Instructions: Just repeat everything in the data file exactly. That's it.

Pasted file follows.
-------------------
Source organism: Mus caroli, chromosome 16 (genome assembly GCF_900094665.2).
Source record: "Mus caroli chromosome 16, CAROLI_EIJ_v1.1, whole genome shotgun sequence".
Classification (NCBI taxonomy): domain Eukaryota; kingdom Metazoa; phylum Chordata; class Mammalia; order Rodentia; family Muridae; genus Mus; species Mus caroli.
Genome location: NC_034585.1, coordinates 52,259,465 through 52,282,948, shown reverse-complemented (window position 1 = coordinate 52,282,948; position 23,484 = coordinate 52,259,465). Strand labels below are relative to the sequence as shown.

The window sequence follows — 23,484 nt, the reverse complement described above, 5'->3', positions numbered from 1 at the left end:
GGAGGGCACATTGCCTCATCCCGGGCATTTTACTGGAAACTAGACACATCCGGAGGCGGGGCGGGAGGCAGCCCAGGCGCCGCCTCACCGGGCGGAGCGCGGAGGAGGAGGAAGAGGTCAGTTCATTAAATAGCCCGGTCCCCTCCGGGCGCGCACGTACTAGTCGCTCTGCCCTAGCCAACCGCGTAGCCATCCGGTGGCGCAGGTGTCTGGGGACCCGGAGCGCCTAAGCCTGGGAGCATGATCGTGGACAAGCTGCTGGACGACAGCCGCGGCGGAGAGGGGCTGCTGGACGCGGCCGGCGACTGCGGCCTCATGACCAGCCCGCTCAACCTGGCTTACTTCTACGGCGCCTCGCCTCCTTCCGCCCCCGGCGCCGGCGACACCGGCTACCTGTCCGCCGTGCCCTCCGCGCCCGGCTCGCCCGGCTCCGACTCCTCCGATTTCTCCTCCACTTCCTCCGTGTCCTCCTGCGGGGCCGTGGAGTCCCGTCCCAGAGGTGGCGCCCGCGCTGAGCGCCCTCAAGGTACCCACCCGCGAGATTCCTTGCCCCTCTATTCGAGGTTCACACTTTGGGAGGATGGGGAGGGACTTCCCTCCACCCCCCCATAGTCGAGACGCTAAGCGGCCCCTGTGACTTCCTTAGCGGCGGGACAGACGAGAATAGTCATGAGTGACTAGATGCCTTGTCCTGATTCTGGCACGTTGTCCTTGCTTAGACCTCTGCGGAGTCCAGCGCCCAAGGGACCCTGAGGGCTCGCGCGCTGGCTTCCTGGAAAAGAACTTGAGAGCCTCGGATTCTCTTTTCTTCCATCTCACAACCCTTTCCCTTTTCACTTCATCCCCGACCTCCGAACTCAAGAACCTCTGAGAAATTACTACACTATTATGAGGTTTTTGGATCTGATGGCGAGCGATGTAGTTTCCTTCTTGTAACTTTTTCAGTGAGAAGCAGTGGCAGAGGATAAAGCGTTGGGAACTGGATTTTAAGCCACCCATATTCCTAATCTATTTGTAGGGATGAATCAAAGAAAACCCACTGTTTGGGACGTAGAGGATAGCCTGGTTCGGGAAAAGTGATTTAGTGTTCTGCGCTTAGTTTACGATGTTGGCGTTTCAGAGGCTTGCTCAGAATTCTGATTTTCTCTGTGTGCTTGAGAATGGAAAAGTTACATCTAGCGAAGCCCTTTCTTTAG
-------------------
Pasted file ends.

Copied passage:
Source organism: Mus caroli, chromosome 16 (genome assembly GCF_900094665.2).
Source record: "Mus caroli chromosome 16, CAROLI_EIJ_v1.1, whole genome shotgun sequence".
Classification (NCBI taxonomy): domain Eukaryota; kingdom Metazoa; phylum Chordata; class Mammalia; order Rodentia; family Muridae; genus Mus; species Mus caroli.
Genome location: NC_034585.1, coordinates 52,259,465 through 52,282,948, shown reverse-complemented (window position 1 = coordinate 52,282,948; position 23,484 = coordinate 52,259,465). Strand labels below are relative to the sequence as shown.

The window sequence follows — 23,484 nt, the reverse complement described above, 5'->3', positions numbered from 1 at the left end:
GGAGGGCACATTGCCTCATCCCGGGCATTTTACTGGAAACTAGACACATCCGGAGGCGGGGCGGGAGGCAGCCCAGGCGCCGCCTCACCGGGCGGAGCGCGGAGGAGGAGGAAGAGGTCAGTTCATTAAATAGCCCGGTCCCCTCCGGGCGCGCACGTACTAGTCGCTCTGCCCTAGCCAACCGCGTAGCCATCCGGTGGCGCAGGTGTCTGGGGACCCGGAGCGCCTAAGCCTGGGAGCATGATCGTGGACAAGCTGCTGGACGACAGCCGCGGCGGAGAGGGGCTGCTGGACGCGGCCGGCGACTGCGGCCTCATGACCAGCCCGCTCAACCTGGCTTACTTCTACGGCGCCTCGCCTCCTTCCGCCCCCGGCGCCGGCGACACCGGCTACCTGTCCGCCGTGCCCTCCGCGCCCGGCTCGCCCGGCTCCGACTCCTCCGATTTCTCCTCCACTTCCTCCGTGTCCTCCTGCGGGGCCGTGGAGTCCCGTCCCAGAGGTGGCGCCCGCGCTGAGCGCCCTCAAGGTACCCACCCGCGAGATTCCTTGCCCCTCTATTCGAGGTTCACACTTTGGGAGGATGGGGAGGGACTTCCCTCCACCCCCCCATAGTCGAGACGCTAAGCGGCCCCTGTGACTTCCTTAGCGGCGGGACAGACGAGAATAGTCATGAGTGACTAGATGCCTTGTCCTGATTCTGGCACGTTGTCCTTGCTTAGACCTCTGCGGAGTCCAGCGCCCAAGGGACCCTGAGGGCTCGCGCGCTGGCTTCCTGGAAAAGAACTTGAGAGCCTCGGATTCTCTTTTCTTCCATCTCACAACCCTTTCCCTTTTCACTTCATCCCCGACCTCCGAACTCAAGAACCTCTGAGAAATTACTACACTATTATGAGGTTTTTGGATCTGATGGCGAGCGATGTAGTTTCCTTCTTGTAACTTTTTCAGTGAGAAGCAGTGGCAGAGGATAAAGCGTTGGGAACTGGATTTTAAGCCACCCATATTCCTAATCTATTTGTAGGGATGAATCAAAGAAAACCCACTGTTTGGGACGTAGAGGATAGCCTGGTTCGGGAAAAGTGATTTAGTGTTCTGCGCTTAGTTTACGATGTTGGCGTTTCAGAGGCTTGCTCAGAATTCTGATTTTCTCTGTGTGCTTGAGAATGGAAAAGTTACATCTAGCGAAGCCCTTTCTTTAG